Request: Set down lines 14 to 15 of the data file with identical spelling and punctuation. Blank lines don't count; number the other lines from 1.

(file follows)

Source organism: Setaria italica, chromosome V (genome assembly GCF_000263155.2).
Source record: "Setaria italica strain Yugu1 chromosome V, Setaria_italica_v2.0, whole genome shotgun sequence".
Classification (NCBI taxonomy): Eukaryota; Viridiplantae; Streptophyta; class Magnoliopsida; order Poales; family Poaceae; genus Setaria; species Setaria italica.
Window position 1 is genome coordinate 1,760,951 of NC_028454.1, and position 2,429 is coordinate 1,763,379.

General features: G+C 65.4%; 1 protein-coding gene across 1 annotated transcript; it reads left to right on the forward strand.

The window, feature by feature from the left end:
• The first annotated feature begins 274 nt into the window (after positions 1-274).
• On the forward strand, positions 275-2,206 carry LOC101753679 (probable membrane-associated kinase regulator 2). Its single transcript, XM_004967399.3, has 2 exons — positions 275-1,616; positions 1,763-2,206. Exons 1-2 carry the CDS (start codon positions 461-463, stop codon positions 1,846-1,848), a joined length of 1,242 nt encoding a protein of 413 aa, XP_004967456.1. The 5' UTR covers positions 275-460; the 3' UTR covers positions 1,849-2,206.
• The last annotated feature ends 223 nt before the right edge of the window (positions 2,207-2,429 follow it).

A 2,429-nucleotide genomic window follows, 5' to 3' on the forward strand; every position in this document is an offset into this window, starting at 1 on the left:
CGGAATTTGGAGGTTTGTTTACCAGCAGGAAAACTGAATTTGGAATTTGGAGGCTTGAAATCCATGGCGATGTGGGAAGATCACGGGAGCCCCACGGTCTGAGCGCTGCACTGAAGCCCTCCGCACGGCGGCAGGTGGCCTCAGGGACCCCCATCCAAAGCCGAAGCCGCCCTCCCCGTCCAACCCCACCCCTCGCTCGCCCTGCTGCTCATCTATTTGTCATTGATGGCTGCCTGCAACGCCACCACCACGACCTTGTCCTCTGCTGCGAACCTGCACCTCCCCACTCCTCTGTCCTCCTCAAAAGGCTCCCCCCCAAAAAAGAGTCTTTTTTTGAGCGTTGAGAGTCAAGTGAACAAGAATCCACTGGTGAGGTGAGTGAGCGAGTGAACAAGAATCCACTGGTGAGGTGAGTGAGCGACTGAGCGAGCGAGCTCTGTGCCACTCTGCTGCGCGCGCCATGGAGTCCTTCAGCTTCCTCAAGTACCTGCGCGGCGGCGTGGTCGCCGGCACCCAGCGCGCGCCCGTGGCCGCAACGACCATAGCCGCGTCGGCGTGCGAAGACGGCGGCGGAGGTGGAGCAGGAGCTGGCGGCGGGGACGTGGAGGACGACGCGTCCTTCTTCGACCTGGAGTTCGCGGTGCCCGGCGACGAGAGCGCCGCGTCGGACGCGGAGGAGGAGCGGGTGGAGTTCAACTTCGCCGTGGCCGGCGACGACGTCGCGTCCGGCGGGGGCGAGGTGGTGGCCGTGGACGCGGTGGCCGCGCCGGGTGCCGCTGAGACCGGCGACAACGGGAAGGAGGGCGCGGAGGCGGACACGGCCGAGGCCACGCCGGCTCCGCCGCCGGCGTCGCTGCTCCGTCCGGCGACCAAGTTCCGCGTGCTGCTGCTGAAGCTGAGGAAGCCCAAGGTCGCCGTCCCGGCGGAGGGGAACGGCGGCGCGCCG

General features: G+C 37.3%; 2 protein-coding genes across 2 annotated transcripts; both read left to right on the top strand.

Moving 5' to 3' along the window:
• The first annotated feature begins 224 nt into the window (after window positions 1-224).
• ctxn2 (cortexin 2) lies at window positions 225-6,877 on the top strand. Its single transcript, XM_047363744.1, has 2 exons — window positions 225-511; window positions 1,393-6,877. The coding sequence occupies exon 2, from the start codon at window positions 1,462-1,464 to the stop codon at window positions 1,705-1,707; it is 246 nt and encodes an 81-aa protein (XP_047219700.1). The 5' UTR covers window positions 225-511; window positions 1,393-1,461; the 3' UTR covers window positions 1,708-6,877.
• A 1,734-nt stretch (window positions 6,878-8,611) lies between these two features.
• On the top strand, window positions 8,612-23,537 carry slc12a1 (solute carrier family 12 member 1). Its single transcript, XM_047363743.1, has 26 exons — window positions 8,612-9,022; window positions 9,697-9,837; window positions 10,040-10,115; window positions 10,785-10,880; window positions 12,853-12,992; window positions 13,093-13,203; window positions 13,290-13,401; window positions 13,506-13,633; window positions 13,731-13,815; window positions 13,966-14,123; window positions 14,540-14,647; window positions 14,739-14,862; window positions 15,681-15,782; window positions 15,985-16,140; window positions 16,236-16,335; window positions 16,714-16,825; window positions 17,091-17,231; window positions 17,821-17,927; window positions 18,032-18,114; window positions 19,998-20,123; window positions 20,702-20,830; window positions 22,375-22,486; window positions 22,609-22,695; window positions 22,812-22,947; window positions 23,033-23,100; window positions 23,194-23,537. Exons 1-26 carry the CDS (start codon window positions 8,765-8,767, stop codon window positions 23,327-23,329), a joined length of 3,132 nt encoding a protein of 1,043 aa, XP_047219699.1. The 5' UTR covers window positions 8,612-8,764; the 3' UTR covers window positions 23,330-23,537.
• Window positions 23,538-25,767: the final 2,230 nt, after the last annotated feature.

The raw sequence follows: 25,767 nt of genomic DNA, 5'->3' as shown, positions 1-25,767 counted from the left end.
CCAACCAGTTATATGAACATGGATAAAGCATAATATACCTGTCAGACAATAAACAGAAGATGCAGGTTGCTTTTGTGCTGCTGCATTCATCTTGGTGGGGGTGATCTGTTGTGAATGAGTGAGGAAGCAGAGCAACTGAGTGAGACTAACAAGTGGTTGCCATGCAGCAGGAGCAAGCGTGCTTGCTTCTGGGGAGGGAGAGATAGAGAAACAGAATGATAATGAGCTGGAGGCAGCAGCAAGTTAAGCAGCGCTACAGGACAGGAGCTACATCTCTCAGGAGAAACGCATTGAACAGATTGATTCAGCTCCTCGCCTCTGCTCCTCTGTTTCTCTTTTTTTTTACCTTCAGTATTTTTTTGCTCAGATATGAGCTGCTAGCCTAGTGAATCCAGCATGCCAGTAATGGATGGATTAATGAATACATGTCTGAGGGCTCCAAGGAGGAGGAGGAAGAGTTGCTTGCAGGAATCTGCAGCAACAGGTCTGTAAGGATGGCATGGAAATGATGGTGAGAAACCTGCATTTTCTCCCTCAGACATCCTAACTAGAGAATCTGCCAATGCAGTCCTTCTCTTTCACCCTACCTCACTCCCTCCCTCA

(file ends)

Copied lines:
• The first annotated feature begins 224 nt into the window (after window positions 1-224).
• ctxn2 (cortexin 2) lies at window positions 225-6,877 on the top strand. Its single transcript, XM_047363744.1, has 2 exons — window positions 225-511; window positions 1,393-6,877. The coding sequence occupies exon 2, from the start codon at window positions 1,462-1,464 to the stop codon at window positions 1,705-1,707; it is 246 nt and encodes an 81-aa protein (XP_047219700.1). The 5' UTR covers window positions 225-511; window positions 1,393-1,461; the 3' UTR covers window positions 1,708-6,877.